I can't yet comment on the similarities to "No Strings Attached", but I can comment on the resemblance to another romance film - "When Harry Met Sally".  In many ways, this is an updated version of that one, they just added references to 90's songs and things like flash mobs and texting.  The characters even name-check Nora Ephron at one point, so her influence is re-confirmed.  The question posed by "When Harry Met Sally" was, "Can men and women be friends, or does the sex always get in the way?"  I suppose you could argue that this film flips that around a bit, asking instead "Can men and women have sex, without the friendship getting in the way?" 

The goal here is to pair two people still reeling from their last relationship, throw them together and watch the relationship evolve, from friendship to dating to sex - but not necessarily in that order.  They attempt to game the system by trying to have a physical relationship and a friendship, without the complications of an emotional attachment.  Raise your hand if you think they'll be successful.  Yeah, I don't see a lot of raised hands.

What develops instead is a type of staring contest - who will be the first to develop an emotional need for the other, or barring that, who will be the first to determine that the experiment has failed, and break it off?

The worthiest addition here is the subplots concerning their family members - her mother and his father.  Her mother is a free-spirit who admires her daughter's outside-the-box thinking on relationships, and his father is a divorced Alzheimer's patient who still has relationship regrets from years past.  Last night's film suggested that women subconsciously seek men who remind them of their fathers, but this film takes things a step further.  I picked up on the suggestion that a lot of young adults today are children of divorce, and/or raised by single parents, so for them the old rules of marriage and monogamy may not apply.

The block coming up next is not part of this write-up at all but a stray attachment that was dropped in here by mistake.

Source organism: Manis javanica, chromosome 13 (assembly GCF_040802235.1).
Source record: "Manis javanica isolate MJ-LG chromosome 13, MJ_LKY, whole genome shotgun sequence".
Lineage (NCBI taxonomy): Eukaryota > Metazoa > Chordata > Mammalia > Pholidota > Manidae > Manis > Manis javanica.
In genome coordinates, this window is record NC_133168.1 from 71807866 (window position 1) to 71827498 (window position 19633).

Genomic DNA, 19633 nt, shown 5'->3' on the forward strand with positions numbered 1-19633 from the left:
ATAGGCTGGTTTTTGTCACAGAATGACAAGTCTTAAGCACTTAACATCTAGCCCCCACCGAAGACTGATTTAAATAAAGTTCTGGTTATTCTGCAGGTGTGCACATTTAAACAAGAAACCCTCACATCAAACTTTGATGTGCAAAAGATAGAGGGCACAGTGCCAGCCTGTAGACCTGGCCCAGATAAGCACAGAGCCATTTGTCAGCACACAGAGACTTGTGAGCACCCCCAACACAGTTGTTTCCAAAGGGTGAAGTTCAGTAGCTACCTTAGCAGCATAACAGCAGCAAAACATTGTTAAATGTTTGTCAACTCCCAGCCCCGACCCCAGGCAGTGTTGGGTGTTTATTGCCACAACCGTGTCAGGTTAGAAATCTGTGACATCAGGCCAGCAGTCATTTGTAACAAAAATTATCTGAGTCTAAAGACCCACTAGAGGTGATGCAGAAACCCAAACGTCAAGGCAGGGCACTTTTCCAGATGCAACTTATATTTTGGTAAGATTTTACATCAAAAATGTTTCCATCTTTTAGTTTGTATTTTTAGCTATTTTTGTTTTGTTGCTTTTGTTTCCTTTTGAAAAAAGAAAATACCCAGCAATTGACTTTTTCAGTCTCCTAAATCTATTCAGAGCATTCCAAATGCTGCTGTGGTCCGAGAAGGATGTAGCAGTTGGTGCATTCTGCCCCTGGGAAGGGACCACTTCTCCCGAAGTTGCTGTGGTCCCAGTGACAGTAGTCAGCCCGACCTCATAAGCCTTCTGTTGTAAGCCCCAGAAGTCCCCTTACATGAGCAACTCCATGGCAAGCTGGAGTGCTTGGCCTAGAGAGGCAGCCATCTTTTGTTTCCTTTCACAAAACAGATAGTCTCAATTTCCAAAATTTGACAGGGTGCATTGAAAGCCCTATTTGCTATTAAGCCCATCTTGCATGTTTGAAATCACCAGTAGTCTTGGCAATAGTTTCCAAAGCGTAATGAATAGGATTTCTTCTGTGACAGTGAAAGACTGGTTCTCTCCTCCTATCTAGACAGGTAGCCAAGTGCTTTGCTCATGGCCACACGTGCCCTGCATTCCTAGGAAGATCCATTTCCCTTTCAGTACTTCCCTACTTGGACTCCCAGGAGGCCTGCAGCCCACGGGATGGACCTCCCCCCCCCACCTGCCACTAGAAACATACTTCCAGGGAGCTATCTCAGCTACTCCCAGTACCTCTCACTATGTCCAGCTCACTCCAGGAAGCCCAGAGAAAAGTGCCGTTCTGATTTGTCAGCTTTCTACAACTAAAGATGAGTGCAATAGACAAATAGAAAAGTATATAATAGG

I have to claim ignorance of a few things tonight - for starters, is this how Gen Y people date?  I might be too old to be familiar with how the kids are hooking up these days.  Also, with the exception of 6 months in 1996, I haven't been single since 1989.  So I'm recusing myself.  Speaking personally on friendship, however, I probably have at least as many female friends now as I do male ones - remember the codicil from "When Harry Met Sally", that men and women CAN be friends as long as they're seeing other people.  I think that if I could speak to my younger self, however, 20-year old me would marvel at how many female friends that I have, but might wonder why I'm not pursuing them.

The fallacy that this film follows, however, is assuming that being in an emotional relationship with someone precludes a friendship, and vice versa.  Don't the two work best together?  Isn't an emotional relationship enhanced by being friends with your partner?  And if you're looking for a long-term relationship, isn't it possible for that to start with a friendship?  Why limit your thinking to one OR the other, when you can shoot for both?